October 25, 2017 by Ramona Carr

HIPAA Data at Rest Encryption Requirements


From patient records to MRIs and other medical images, the sheer amount of data generated by healthcare organizations is expanding year after year. However, this information isn’t just a valuable source of medical insights. It’s also a tempting target for data thieves and other cyber criminals seeking to steal, exploit, and monetize information.

HIPAA (the Health Insurance Portability and Accountability Act) includes requirements intended to safeguard the privacy of patients’ sensitive data. If your organization handles PHI (protected health information), you need to ensure you adhere to many security standards. This includes taking measures to control the access and use of that information.

With many rules and regulations in place, it is difficult to understand what HIPAA requires with a given type of data. For example, what are the HIPAA requirements for encrypting your data at rest? This blog post examines exactly what standards HIPAA defines for this problem. It also details how health organizations should work to protect their data at rest.

What Is Data at Rest?

“Data at rest,” as the name suggests, refers to information that lies inactive in your data warehouse. Any data not in motion is considered data at rest.

Consider the following example. If you’re not accessing them right now, files on your laptop’s hard drive are data at rest because they aren’t in use at the moment. Information considered “at rest” can constantly change throughout the day as people access and transfer files and data.

In general, there are three types of data classified by the data’s “motion.” Each one poses its own challenge for IT security:

  • Data at rest: Fortunately, data at rest is usually protected by outer defenses such as firewalls and monitoring software. To protect data at rest, you can encrypt the entire drive or simply individual files on the drive. As long as encryption remains in place and the decryption key remains out of malicious actors’ hands, you can be confident that your files are secure.
  • Data in motion: This term refers to data being transferred between locations. For instance, sending an email via the Internet or other network is data in motion. Data is usually most vulnerable when in motion. This is because many tools can be used to intercept it.
  • Data in use: As you might expect, data in use is data currently accessed by at least one user. This makes it harder to protect than data at rest. To best protect data in use, you should tightly control access to the information and implement some form of user authentication.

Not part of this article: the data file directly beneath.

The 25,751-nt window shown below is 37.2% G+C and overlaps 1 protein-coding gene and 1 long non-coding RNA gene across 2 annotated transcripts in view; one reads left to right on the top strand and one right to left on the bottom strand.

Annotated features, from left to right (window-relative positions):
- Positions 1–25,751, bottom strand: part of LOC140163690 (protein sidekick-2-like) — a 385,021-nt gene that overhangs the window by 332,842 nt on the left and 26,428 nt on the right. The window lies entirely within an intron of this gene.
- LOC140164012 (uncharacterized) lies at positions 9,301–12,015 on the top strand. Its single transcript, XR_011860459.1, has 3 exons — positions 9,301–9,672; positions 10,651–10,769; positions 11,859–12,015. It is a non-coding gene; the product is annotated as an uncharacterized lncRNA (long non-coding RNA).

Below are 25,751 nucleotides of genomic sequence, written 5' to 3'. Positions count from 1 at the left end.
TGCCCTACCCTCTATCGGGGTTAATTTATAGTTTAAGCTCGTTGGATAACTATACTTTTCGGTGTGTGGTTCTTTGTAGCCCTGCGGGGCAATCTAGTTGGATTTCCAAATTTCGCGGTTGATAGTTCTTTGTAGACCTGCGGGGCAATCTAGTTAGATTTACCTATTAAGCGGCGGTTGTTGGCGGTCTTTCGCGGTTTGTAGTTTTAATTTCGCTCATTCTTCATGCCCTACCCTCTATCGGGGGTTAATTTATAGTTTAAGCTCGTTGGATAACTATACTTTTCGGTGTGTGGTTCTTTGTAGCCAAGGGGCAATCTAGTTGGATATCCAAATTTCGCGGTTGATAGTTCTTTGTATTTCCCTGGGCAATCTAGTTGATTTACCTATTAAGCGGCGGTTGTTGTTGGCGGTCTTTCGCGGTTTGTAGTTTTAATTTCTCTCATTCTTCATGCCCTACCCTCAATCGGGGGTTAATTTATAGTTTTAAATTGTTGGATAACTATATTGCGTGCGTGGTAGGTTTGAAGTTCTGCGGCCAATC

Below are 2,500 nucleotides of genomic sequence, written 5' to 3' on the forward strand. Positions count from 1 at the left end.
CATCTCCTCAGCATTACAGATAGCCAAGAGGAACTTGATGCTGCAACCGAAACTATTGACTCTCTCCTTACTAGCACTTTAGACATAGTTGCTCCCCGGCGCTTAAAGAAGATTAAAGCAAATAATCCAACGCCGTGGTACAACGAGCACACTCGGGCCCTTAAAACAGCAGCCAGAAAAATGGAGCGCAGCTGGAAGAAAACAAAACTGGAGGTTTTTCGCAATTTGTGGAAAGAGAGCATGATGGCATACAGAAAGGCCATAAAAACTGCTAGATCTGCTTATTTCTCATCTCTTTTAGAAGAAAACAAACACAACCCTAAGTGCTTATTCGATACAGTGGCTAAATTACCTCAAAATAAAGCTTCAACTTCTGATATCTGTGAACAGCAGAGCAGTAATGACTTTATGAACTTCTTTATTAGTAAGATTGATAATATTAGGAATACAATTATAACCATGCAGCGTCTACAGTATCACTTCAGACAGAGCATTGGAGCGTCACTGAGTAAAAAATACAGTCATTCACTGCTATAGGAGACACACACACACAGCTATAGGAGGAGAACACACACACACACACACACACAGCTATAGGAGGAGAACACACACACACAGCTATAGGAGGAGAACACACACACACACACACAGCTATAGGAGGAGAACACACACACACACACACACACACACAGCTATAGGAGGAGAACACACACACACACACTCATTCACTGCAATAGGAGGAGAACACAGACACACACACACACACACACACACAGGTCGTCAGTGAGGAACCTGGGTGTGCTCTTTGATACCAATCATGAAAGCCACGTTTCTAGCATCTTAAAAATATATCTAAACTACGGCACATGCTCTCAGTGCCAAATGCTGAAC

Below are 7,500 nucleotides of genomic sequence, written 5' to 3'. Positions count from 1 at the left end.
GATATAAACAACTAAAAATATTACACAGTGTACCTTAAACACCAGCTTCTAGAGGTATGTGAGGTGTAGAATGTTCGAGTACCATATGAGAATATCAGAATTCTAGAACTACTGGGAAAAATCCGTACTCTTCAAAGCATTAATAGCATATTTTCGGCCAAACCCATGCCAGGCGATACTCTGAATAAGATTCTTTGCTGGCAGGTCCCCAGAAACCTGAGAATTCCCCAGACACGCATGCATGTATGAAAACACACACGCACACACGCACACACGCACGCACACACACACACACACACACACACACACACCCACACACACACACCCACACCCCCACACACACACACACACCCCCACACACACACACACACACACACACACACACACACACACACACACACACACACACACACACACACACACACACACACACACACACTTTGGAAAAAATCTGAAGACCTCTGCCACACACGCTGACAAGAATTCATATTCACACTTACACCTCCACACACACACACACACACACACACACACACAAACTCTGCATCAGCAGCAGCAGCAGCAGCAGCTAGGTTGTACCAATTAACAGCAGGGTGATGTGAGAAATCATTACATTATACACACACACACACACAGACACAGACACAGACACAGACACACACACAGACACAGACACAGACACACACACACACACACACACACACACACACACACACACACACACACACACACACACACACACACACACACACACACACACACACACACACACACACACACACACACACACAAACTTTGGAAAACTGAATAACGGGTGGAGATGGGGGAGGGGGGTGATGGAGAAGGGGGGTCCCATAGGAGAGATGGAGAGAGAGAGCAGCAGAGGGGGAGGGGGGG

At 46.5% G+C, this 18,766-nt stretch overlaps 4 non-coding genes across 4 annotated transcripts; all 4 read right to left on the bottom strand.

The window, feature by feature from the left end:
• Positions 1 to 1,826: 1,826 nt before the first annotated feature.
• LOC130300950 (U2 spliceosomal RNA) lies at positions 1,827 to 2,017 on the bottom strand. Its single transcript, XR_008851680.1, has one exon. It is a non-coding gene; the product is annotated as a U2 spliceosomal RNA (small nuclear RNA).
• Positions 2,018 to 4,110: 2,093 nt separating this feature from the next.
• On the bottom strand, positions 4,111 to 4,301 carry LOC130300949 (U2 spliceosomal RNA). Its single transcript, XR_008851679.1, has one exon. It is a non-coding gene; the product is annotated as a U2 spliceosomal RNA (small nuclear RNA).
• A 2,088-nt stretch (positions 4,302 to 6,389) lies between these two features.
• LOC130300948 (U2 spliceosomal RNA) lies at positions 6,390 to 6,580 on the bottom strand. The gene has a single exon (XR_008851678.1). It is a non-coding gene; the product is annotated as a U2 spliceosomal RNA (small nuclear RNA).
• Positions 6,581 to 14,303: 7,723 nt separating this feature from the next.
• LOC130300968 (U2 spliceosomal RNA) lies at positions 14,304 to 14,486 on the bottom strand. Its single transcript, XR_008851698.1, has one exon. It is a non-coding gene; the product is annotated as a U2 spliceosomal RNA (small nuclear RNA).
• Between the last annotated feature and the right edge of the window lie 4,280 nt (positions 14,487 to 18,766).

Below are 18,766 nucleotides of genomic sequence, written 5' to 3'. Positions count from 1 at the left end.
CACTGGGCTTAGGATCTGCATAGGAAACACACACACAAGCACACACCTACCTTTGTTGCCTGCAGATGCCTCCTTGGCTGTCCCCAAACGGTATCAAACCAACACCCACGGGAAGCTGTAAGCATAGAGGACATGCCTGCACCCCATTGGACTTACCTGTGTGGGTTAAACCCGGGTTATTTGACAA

How Does Data at Rest Impact Healthcare?

At any given point in time, a significant portion of data in the healthcare industry is at rest. Healthcare data at rest may include inactive data from patients, employees, Internet of Things devices, and inventories stored physically in any digital form. Making accurate diagnoses is often dependent on access to a patient’s medical history. Preserving this data at rest is crucial to provide the highest quality of healthcare possible.

Like many other sectors, the healthcare industry is a highly attractive and vulnerable target for data breaches. In 2016, there were 328 recorded data breaches of healthcare organizations, reaching an all-time high and exposing the records of more than 16 million Americans. Criminals use the information that they obtain from these attacks to commit medical insurance fraud. They might also sell data to the highest bidder.

These data breaches are often executed on legacy IT systems with easily exploitable security holes. To prevent this fate for your own patients, you must take steps to improve your data at rest security.

Are There HIPAA Data at Rest Encryption Requirements?

HIPAA requires healthcare organizations use data encryption technology to protect sensitive patient information. However, the law does not specify which types of encryption to use in order to accomplish this task.

Since HIPAA requires that you take steps to secure patients’ privacy—in particular PHI—organizations that experience a data breach run the risk of significant penalties under HIPAA. The most obvious and straightforward way to protect against unauthorized access of PHI is encryption for data at rest.

Unfortunately, encryption isn’t a common feature for data at rest among cloud providers. According to a recent study by Skyhigh Networks, although 81.8 percent of cloud providers encrypt data that’s in transit, only 9.4 percentof them encrypt data at rest on their servers. This means that you might have to look elsewhere for ways to provide encryption for your healthcare data at rest.

Final Thoughts

>HIPAA data at rest encryption requirements may not be explicit, but it’s an absolute must in order to assure your compliance with HIPAA regulations. Don’t place PHI and other sensitive data in jeopardy any longer. Get a demo of Zettaset’s proven data encryption solution today.